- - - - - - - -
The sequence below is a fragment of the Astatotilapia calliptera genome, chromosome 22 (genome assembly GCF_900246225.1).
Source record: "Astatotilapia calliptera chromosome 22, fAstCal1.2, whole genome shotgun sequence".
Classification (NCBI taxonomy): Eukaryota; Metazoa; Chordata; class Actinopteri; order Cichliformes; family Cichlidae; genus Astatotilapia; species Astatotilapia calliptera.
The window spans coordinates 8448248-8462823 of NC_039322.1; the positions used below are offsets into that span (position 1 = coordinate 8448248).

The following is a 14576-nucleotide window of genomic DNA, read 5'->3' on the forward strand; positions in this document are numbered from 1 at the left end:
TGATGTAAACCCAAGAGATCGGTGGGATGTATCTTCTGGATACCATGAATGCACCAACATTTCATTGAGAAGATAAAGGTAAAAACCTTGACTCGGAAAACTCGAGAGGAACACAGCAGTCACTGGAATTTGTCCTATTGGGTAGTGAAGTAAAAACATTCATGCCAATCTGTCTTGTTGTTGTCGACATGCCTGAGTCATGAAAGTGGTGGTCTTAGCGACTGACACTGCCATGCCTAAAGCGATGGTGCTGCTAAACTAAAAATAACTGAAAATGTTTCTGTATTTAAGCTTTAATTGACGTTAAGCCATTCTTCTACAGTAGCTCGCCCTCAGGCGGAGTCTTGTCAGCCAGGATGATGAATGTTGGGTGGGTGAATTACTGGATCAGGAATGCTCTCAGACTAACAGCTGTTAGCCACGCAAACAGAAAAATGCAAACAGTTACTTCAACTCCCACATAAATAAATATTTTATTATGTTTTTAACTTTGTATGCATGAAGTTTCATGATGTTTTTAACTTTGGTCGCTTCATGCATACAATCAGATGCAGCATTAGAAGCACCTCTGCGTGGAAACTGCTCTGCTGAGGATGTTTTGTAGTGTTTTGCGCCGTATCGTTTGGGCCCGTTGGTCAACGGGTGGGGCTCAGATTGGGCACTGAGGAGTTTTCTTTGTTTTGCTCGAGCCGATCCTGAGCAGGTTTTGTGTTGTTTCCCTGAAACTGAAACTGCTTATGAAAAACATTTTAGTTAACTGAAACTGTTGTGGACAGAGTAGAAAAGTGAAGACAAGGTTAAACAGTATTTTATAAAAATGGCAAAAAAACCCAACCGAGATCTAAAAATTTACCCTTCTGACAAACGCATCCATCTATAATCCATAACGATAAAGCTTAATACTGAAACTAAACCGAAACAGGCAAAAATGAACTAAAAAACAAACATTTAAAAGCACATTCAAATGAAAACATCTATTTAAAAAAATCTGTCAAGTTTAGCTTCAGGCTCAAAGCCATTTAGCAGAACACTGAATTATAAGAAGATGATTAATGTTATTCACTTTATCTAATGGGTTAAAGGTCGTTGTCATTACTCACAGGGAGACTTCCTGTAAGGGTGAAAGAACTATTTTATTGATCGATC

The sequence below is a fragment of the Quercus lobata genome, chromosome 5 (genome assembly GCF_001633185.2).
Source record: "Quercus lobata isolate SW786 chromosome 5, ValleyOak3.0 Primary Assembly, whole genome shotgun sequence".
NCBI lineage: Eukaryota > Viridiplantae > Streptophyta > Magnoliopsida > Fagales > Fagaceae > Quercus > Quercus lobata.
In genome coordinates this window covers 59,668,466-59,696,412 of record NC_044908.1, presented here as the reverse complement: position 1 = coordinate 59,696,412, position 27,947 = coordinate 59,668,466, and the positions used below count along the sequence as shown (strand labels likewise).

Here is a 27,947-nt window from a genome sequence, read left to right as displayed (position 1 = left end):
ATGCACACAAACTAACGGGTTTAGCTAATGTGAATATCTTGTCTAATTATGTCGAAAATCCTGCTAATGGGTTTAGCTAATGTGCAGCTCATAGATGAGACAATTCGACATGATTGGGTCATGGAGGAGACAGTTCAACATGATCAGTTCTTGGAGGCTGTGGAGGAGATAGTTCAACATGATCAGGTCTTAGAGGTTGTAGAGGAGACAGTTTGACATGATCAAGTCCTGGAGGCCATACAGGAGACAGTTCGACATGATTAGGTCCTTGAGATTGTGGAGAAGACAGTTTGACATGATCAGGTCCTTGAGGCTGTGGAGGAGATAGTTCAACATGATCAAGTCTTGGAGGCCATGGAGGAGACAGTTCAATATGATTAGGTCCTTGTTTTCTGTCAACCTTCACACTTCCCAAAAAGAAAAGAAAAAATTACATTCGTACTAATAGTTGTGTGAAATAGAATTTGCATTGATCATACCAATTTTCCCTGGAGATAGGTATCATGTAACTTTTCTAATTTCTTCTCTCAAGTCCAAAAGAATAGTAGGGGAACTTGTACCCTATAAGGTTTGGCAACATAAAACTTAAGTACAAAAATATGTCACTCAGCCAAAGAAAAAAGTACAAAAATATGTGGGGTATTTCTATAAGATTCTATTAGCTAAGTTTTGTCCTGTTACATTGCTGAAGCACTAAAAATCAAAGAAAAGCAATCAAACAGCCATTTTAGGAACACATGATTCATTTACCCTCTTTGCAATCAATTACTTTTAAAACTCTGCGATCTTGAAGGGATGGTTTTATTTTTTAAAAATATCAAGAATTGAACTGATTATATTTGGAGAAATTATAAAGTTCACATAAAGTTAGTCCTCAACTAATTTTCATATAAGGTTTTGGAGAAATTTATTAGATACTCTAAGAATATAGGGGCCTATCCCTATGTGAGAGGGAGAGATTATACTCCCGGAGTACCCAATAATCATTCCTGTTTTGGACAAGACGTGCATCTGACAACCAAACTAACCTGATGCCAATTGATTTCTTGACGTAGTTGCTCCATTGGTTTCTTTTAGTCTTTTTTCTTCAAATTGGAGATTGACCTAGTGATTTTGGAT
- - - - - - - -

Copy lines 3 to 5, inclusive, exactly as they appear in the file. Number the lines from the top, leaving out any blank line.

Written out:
Classification (NCBI taxonomy): Eukaryota; Metazoa; Chordata; class Actinopteri; order Cichliformes; family Cichlidae; genus Astatotilapia; species Astatotilapia calliptera.
The window spans coordinates 8448248-8462823 of NC_039322.1; the positions used below are offsets into that span (position 1 = coordinate 8448248).

The following is a 14576-nucleotide window of genomic DNA, read 5'->3' on the forward strand; positions in this document are numbered from 1 at the left end: